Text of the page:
Tiers are better than rankings. I believe that’s one of the few statements the Fantasy Football industry has come to an agreement on. But, don’t worry, we still have plenty of disagreement about the best way to put together tiers.
When I publish my Dynasty Quarterback Tiers, I focus strictly on players I value similarly, but I find the archetype tier model espoused by Rich Hribar very appealing as well. Redraft tiers may seem more simple, but in truth it only adds another option. I can now tier by projections, rankings, or archetype. Consider what you see below a bit of a mix. Early on it’s mostly projections and/or rankings based but when we got to Tier 5 a clear break was needed.
Once you get past the first four tiers you come to a fork in the road. In one direction is the upside of Justin Fields and Trey Lance. In their second years in the NFL they will get every opportunity to have a Jalen Hurts-like impact. But there are enough concerns that it’s hard to trust them as your only quarterback in a one-quarterback league and their lack of floor is even more frightening when you must start two quarterbacks.
In the other direction is the security of Derek Carr. He has been a solid QB2 for most of his career and now he’s added Davante Adams, so there’s good reason to believe he could jump into the top 12 in 2022. Still, it’s very difficult to envision a top-five season from Carr. In a vacuum, my past advice has been to eschew floor in this situation and shoot for the stars. But as Chris Towers recently pointed out, it’s getting more difficult to stream quarterback. That reality makes Carr’s floor more appealing than it’s been in the past.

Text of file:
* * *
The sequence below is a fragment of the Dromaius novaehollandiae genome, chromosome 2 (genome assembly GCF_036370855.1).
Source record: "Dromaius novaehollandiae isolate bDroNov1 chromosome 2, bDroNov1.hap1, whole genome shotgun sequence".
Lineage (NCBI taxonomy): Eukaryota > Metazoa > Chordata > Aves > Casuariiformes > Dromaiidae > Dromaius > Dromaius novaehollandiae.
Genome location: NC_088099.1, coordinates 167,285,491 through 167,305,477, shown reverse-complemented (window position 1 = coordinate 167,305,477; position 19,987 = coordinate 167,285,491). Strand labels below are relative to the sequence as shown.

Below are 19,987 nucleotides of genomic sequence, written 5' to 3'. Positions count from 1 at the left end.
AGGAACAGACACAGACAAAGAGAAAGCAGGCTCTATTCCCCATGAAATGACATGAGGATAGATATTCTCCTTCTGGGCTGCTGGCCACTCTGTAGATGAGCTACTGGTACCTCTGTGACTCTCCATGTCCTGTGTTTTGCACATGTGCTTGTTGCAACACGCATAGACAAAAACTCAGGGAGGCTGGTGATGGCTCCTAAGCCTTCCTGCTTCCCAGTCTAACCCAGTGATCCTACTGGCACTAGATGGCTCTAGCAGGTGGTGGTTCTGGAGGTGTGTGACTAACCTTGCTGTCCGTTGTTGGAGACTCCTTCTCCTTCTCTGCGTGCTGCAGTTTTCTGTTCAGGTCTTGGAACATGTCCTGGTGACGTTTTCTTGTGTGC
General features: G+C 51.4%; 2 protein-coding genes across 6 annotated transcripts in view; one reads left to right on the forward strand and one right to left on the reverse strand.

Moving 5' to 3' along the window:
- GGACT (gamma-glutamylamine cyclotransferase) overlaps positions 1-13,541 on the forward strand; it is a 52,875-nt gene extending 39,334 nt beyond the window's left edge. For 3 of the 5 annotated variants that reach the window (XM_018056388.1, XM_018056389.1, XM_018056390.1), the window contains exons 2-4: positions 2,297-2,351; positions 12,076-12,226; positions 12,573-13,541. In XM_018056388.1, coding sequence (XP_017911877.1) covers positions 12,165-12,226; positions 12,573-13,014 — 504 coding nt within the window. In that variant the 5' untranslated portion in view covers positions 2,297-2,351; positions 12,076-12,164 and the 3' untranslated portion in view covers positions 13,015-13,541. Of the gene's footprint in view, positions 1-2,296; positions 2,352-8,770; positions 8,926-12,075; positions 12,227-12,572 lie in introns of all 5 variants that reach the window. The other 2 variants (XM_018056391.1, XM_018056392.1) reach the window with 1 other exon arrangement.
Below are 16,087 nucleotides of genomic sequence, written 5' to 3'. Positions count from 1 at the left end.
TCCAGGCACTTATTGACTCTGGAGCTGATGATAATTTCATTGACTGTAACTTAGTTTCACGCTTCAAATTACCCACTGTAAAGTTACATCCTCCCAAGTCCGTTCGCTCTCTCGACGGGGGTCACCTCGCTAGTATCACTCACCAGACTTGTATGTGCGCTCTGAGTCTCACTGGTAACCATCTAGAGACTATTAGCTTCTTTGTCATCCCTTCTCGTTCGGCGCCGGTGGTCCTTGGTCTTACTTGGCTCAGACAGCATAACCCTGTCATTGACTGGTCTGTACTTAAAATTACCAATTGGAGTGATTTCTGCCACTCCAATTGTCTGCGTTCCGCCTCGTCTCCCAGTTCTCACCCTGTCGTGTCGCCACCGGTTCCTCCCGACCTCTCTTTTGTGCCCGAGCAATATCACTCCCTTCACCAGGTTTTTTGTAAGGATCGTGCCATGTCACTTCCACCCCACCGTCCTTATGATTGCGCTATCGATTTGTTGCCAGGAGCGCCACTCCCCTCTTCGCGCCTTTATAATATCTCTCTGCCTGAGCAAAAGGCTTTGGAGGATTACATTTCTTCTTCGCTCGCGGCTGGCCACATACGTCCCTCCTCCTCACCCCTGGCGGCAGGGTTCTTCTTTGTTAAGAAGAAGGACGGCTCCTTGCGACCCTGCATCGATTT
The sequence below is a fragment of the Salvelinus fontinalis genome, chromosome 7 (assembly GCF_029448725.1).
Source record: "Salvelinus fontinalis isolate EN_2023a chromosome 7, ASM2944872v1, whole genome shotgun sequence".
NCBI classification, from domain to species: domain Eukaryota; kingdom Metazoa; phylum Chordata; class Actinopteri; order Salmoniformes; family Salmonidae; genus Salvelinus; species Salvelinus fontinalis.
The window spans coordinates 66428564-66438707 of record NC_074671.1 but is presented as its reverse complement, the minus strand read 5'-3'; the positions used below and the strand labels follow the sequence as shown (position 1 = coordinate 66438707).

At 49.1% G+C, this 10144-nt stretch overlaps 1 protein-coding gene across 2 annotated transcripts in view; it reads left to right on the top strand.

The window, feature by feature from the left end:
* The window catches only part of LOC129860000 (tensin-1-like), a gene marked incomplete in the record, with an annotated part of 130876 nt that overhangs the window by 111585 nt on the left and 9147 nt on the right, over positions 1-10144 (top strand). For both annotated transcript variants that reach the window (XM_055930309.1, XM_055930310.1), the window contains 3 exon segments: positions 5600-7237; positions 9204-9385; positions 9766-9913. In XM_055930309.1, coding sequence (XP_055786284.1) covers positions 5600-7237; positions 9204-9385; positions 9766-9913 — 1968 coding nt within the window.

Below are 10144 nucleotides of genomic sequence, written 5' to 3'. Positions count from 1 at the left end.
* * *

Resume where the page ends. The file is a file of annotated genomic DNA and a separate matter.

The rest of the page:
If you do still want to wait on quarterback, that’s OK. I would just suggest drafting a quarterback from each of the Tier 5s below.
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A quick note on the other guys included in these (half) tiers:
- Deshaun Watson is a top-five quarterback if he plays, but you can’t draft him like that.
- Neither Tua Tagovailoa nor Trevor Lawrence feel as likely to hit their ceilings as Fields and Lance, but their pedigrees and the recent changes to their situations give them more upside than their ADP suggests.
- Including Winston and Wentz in a floor tier may be surprising. But they both outscored Carr per game last year and both saw huge improvements in their surroundings as well. At the very least they’re big values in two-QB leagues.